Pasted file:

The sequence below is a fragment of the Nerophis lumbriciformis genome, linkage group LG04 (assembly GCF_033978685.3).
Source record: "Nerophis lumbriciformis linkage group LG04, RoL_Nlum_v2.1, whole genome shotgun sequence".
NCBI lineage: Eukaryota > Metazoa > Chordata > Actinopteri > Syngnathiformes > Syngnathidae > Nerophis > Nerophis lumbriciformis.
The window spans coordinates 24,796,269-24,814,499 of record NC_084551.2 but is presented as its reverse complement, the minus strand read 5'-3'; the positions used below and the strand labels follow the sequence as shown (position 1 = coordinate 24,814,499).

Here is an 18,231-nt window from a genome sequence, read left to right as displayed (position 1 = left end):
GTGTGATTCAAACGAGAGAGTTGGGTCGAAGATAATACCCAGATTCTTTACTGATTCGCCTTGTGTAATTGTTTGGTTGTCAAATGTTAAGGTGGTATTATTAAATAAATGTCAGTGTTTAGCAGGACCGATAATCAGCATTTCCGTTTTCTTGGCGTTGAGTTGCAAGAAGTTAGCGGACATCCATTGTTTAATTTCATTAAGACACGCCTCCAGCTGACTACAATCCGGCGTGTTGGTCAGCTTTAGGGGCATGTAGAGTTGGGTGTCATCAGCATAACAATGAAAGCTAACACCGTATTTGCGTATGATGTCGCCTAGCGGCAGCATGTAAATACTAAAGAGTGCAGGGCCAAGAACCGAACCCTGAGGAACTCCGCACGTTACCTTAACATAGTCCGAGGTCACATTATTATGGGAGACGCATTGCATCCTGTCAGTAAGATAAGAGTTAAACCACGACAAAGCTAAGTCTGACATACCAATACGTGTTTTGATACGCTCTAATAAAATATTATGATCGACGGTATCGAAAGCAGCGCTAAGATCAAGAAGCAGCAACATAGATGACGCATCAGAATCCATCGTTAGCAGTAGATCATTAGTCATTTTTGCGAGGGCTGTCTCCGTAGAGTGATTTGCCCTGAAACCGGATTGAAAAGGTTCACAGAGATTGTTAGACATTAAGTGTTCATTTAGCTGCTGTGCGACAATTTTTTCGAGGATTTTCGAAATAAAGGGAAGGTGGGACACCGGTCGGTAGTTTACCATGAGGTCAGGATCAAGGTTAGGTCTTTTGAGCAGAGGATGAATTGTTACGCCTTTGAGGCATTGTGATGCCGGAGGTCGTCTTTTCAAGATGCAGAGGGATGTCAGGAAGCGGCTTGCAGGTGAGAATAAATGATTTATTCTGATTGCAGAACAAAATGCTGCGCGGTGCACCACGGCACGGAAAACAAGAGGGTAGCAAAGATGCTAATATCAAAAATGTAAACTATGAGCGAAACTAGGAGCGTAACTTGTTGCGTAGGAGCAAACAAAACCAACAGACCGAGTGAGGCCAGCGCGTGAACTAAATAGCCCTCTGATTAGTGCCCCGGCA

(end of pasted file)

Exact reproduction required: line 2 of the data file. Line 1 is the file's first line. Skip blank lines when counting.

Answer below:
Source record: "Nerophis lumbriciformis linkage group LG04, RoL_Nlum_v2.1, whole genome shotgun sequence".